Organizers of the popular African music festival at Woodbine Park call the decision "completely unfair and discriminatory"
Update: An online petition to keep Afrofest as a two-day festival has been launched. Supporters are also asked to contact Mayor John Tory and Councillor Mary-Margaret McMahon to voice their concerns. Follow the #SaveAfrofest hashtag on social media.
Organizers of North America’s largest annual African music festival are calling a decision to reduce it from two days to one “completely unfair and discriminatory.” Peter Toh, president of Music Africa, which puts on Afrofest at Woodbine Park in July, says the city’s move all but kills the festival.
“There’s a host of other remedies they could put in place that would keep the integrity of the festival while still having control,” he says. “This, to me, is not a fight with the city – it’s a misunderstanding.”
The reasons for limiting Afrofest are noise complaints and curfew violations. Music festivals are typically allowed to operate till 11 pm on Saturdays and 8 pm on Sundays. According to the city, Afrofest has gone later on Sunday the past two years.
“In 2014, they had a candlelight vigil for Nelson Mandela, and last year they had the Pan Am torch coming in. I’m not going to say no to a candlelight vigil, but each year, there’s a new reason for them to keep it going,” says Councillor Mary-Margaret McMahon, whose Ward 32 includes Woodbine Park. “We kept trying to get them to comply, and they didn’t. Everyone else seems to behave.”
Toh insists he’d received written permission from Parks and Recreation for a 9 pm extension on Sunday last year. But after he signed a contract with Pan Am organizers and booked an expensive headliner, the city backed out. Afrofest went ahead and ran the event beyond the permitted time.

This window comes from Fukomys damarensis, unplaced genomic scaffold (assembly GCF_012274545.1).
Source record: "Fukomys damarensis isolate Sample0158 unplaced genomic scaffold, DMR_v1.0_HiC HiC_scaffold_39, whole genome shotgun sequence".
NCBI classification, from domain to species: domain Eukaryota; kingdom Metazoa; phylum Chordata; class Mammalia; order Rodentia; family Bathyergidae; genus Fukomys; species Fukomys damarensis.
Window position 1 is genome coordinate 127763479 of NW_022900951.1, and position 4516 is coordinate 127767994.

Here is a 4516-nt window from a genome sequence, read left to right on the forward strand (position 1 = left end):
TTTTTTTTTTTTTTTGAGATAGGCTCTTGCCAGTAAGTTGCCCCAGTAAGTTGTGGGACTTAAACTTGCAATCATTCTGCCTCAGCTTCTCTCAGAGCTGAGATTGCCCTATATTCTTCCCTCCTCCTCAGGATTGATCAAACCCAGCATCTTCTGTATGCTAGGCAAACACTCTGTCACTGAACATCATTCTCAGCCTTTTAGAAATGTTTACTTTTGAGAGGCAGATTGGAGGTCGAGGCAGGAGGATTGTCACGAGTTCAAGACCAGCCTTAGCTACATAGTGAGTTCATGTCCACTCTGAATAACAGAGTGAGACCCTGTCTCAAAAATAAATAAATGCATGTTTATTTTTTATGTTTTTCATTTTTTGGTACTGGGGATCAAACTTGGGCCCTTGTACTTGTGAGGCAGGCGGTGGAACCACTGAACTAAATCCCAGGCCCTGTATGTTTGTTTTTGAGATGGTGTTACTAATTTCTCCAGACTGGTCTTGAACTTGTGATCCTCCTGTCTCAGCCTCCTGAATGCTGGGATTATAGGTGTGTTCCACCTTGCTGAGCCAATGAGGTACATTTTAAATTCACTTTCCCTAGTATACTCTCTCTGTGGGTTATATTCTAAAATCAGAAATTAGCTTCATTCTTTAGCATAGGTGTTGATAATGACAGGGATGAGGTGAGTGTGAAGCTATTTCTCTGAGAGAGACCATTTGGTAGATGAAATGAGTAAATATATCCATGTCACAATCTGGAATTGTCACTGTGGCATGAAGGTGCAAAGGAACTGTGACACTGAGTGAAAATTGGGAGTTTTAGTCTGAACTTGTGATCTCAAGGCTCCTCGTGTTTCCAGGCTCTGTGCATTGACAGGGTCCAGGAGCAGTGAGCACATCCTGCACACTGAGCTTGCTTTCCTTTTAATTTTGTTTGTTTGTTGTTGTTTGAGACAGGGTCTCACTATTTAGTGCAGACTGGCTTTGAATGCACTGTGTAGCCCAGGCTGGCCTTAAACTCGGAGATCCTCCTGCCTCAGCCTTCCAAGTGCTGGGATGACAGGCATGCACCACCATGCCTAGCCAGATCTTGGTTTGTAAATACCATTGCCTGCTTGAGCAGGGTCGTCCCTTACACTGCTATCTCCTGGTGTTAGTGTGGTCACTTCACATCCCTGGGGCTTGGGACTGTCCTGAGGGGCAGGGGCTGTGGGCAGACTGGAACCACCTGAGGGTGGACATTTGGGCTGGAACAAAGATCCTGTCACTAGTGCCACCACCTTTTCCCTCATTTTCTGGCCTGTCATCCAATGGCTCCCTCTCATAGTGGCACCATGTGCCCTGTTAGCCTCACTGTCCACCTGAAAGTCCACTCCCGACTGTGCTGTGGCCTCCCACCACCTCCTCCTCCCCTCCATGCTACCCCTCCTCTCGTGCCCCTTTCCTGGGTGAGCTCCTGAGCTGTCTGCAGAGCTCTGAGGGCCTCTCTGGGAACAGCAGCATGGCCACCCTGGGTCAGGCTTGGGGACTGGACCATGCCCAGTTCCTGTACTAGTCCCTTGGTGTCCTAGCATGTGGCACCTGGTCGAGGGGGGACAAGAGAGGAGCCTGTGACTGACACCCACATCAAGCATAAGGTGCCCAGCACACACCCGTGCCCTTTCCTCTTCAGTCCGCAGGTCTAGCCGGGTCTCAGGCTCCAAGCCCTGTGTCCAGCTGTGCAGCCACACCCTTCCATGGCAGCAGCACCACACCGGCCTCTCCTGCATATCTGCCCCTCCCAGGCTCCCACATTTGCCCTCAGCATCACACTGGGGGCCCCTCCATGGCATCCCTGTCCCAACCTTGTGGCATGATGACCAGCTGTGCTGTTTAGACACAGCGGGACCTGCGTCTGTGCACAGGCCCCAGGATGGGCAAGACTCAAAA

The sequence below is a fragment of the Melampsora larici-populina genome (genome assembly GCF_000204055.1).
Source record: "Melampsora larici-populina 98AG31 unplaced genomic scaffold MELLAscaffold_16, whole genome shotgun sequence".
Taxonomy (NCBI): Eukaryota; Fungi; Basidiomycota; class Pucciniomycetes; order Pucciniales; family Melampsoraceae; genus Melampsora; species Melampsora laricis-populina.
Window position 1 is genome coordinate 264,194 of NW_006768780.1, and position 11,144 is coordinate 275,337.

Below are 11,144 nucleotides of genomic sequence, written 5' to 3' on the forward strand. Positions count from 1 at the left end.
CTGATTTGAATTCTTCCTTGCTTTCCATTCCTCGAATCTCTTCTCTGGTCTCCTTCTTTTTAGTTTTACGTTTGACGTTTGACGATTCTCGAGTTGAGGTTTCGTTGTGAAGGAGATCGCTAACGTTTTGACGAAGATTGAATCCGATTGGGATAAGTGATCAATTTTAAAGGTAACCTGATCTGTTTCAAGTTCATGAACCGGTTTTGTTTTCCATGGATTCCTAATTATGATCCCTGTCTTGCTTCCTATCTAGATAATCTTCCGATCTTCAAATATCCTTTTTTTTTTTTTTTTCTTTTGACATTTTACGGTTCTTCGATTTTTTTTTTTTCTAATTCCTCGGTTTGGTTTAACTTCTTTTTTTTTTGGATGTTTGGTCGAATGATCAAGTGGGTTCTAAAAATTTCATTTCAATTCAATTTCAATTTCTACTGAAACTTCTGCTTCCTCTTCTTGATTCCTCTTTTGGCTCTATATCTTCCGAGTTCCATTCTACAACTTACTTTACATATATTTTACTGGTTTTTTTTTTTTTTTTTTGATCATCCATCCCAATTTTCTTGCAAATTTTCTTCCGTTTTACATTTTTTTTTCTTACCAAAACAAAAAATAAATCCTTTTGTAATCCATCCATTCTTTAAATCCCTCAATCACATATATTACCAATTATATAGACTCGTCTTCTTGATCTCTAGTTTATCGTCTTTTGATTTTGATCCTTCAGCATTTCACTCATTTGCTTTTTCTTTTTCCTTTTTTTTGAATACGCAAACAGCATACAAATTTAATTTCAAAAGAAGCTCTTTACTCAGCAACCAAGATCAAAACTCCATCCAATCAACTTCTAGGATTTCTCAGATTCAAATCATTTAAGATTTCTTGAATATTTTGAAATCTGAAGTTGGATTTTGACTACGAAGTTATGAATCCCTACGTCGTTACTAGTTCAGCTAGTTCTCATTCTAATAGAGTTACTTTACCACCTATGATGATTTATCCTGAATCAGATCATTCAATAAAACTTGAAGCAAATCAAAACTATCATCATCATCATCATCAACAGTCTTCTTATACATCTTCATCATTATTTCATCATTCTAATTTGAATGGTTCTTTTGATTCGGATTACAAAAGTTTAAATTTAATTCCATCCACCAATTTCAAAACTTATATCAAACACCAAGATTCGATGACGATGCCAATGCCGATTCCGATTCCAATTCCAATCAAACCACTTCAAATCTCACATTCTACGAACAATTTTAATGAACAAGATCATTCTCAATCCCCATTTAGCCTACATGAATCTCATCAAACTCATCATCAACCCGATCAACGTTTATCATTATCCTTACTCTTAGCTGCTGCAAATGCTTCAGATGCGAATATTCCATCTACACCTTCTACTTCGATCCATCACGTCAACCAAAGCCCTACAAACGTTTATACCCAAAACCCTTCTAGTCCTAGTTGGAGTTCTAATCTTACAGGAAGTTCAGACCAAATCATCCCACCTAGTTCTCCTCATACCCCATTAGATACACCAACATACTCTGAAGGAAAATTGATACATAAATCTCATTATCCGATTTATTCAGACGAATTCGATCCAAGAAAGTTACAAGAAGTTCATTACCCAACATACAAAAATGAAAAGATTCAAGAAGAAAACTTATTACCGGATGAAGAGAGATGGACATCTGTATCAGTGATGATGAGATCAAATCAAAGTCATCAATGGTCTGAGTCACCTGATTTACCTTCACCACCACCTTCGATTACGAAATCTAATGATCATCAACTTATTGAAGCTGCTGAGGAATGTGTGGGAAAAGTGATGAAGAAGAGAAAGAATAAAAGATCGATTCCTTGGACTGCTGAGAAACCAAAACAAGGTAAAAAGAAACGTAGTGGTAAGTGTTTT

As for noise, McMahon says there have been complaints from residents and park staff the past two years. “I live on the Danforth and I could hear the noise,” she adds. “That’s a problem.”
Afrofest hires Frontier Sound and Light to manage the music. Toh says the company does 90 per cent of events at Woodbine Park, including Canada Day celebrations, and knows the noise restrictions. This year also sees the introduction of electronic and rock music fest Bestival to Woodbine Park on June 11 and 12, headlined by Tame Impala and The Cure.
“I wonder how we can be too loud when all other events use the same company and they’re not,” Toh says. He also questions a visit to the park from city officials last year during set-up. “They said they had received noise complaints. That was before the festival started. Before we even started, people had already called the city asking us what we were doing there.”
McMahon considers the decision to restrict Afrofest to a one-day event on July 9 a slap on the wrist. She says the city will revisit the issue next year and that “good behaviour” will be rewarded. But Toh is hopeful Afrofest will still run on both July 9 and 10 this year. Over 125,000 people are expected to attend.
“This festival is important to the people of Toronto, to the African community of Toronto,” he says. “I’m hopeful city councillors will come back with another decision that doesn’t involve cancelling the day and changing the nature of the festival.”
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